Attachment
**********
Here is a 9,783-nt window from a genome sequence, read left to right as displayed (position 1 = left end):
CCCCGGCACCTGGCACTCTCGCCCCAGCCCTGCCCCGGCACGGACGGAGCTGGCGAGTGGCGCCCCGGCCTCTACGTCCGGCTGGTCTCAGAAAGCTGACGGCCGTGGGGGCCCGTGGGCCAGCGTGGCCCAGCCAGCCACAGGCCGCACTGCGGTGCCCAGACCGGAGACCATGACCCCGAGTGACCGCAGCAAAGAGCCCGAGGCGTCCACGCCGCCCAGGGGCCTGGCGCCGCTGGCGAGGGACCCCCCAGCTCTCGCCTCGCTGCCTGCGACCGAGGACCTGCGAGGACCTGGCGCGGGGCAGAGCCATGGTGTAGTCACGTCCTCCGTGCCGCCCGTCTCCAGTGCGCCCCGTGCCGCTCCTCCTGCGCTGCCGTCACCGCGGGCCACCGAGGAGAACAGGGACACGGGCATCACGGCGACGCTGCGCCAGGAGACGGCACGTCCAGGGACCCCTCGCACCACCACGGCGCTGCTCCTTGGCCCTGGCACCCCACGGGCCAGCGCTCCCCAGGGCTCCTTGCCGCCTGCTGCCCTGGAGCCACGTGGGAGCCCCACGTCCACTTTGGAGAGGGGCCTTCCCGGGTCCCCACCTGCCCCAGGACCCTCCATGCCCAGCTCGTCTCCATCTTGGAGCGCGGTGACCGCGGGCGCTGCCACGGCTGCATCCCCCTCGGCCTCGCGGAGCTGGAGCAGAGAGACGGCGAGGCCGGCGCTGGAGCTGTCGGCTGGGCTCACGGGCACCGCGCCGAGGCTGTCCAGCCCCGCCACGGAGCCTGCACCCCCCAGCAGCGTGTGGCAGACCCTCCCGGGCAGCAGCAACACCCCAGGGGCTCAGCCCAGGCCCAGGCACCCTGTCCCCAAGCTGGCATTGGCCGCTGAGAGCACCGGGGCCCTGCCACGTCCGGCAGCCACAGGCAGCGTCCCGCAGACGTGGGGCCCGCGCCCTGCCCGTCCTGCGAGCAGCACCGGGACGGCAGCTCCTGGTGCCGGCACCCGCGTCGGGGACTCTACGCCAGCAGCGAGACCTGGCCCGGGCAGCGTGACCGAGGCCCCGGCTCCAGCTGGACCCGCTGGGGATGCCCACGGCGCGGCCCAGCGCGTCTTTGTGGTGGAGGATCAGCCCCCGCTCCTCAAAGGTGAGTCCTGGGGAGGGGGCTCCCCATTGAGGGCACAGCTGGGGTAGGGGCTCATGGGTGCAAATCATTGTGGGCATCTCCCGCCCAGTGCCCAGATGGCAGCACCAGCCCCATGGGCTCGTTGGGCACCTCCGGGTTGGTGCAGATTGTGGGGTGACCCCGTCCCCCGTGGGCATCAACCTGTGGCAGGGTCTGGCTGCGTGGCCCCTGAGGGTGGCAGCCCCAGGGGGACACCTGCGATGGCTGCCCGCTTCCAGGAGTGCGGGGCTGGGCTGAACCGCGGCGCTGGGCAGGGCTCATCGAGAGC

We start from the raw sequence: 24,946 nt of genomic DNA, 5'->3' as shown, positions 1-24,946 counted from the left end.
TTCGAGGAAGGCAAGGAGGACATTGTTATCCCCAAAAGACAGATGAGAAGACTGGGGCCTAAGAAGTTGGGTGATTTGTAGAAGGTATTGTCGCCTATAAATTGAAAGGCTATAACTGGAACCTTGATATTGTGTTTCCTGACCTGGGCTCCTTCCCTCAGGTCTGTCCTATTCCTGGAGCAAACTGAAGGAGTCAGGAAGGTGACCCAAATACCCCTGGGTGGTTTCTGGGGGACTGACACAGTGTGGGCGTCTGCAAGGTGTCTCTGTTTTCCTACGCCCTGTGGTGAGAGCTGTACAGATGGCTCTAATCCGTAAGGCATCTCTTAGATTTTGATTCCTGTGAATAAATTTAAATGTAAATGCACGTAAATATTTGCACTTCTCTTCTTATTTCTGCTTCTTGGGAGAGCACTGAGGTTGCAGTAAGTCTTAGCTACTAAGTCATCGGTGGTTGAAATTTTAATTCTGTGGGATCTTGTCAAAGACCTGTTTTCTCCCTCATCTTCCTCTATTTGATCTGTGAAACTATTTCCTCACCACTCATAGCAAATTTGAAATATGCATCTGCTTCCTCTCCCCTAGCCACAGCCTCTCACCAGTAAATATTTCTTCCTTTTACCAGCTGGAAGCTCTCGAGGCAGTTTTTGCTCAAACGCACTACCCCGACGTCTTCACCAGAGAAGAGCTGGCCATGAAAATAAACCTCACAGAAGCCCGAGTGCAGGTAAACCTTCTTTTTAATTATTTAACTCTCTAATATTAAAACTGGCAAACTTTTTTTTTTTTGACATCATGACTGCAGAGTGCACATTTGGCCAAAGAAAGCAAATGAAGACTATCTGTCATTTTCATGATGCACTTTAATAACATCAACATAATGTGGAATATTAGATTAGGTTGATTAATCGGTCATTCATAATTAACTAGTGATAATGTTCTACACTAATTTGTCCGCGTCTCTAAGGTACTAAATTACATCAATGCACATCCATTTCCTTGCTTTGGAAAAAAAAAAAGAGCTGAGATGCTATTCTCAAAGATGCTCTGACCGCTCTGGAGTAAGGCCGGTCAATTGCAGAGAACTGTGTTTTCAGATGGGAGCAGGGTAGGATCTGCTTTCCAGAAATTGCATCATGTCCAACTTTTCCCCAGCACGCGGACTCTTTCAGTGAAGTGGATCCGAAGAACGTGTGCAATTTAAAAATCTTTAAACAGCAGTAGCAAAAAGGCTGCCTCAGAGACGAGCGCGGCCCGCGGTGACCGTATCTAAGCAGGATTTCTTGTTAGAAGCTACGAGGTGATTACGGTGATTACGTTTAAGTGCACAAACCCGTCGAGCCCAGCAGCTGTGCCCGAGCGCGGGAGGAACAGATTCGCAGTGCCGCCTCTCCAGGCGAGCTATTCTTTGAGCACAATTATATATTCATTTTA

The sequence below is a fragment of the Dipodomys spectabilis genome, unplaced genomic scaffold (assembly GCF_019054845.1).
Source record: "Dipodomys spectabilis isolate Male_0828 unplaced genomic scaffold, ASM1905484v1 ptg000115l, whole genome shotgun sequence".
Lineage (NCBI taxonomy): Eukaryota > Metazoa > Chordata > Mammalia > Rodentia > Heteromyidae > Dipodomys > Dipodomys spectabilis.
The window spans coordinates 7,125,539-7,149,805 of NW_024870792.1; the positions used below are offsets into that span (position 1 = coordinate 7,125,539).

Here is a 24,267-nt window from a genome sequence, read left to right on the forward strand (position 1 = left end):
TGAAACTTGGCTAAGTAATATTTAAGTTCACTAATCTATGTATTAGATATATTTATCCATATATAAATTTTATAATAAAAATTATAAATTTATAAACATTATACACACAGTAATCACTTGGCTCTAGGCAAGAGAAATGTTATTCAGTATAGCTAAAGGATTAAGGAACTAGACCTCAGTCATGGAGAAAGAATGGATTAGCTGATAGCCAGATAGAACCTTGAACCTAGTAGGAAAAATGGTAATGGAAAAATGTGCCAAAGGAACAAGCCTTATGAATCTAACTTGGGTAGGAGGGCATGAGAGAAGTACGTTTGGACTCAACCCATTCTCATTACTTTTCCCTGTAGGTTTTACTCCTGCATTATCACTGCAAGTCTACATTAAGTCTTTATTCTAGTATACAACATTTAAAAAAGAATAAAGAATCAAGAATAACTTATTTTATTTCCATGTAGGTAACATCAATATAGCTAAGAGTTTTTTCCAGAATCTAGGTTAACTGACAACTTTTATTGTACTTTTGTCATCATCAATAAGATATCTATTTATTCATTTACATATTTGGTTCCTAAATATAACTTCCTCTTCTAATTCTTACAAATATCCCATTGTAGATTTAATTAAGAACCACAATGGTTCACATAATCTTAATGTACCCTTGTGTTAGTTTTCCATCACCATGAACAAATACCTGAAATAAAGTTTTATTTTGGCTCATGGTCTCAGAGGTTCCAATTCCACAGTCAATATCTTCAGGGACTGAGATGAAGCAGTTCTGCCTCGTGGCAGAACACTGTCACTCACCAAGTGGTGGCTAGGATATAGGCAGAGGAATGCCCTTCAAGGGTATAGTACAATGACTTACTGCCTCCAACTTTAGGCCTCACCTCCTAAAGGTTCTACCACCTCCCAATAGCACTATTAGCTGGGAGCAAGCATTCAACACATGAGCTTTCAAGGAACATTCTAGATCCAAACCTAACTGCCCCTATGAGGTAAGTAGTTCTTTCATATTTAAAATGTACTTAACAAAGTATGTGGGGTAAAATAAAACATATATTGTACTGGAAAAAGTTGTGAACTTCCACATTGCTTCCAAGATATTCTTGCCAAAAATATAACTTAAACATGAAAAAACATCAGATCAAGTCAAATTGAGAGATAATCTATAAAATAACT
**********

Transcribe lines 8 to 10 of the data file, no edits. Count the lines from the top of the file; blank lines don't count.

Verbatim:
The window spans coordinates 7,125,539-7,149,805 of NW_024870792.1; the positions used below are offsets into that span (position 1 = coordinate 7,125,539).

Here is a 24,267-nt window from a genome sequence, read left to right on the forward strand (position 1 = left end):
TGAAACTTGGCTAAGTAATATTTAAGTTCACTAATCTATGTATTAGATATATTTATCCATATATAAATTTTATAATAAAAATTATAAATTTATAAACATTATACACACAGTAATCACTTGGCTCTAGGCAAGAGAAATGTTATTCAGTATAGCTAAAGGATTAAGGAACTAGACCTCAGTCATGGAGAAAGAATGGATTAGCTGATAGCCAGATAGAACCTTGAACCTAGTAGGAAAAATGGTAATGGAAAAATGTGCCAAAGGAACAAGCCTTATGAATCTAACTTGGGTAGGAGGGCATGAGAGAAGTACGTTTGGACTCAACCCATTCTCATTACTTTTCCCTGTAGGTTTTACTCCTGCATTATCACTGCAAGTCTACATTAAGTCTTTATTCTAGTATACAACATTTAAAAAAGAATAAAGAATCAAGAATAACTTATTTTATTTCCATGTAGGTAACATCAATATAGCTAAGAGTTTTTTCCAGAATCTAGGTTAACTGACAACTTTTATTGTACTTTTGTCATCATCAATAAGATATCTATTTATTCATTTACATATTTGGTTCCTAAATATAACTTCCTCTTCTAATTCTTACAAATATCCCATTGTAGATTTAATTAAGAACCACAATGGTTCACATAATCTTAATGTACCCTTGTGTTAGTTTTCCATCACCATGAACAAATACCTGAAATAAAGTTTTATTTTGGCTCATGGTCTCAGAGGTTCCAATTCCACAGTCAATATCTTCAGGGACTGAGATGAAGCAGTTCTGCCTCGTGGCAGAACACTGTCACTCACCAAGTGGTGGCTAGGATATAGGCAGAGGAATGCCCTTCAAGGGTATAGTACAATGACTTACTGCCTCCAACTTTAGGCCTCACCTCCTAAAGGTTCTACCACCTCCCAATAGCACTATTAGCTGGGAGCAAGCATTCAACACATGAGCTTTCAAGGAACATTCTAGATCCAAACCTAACTGCCCCTATGAGGTAAGTAGTTCTTTCATATTTAAAATGTACTTAACAAAGTATGTGGGGTAAAATAAAACATATATTGTACTGGAAAAAGTTGTGAACTTCCACATTGCTTCCAAGATATTCTTGCCAAAAATATAACTTAAACATGAAAAAACATCAGATCAAGTCAAATTGAGAGATAATCTATAAAATAACT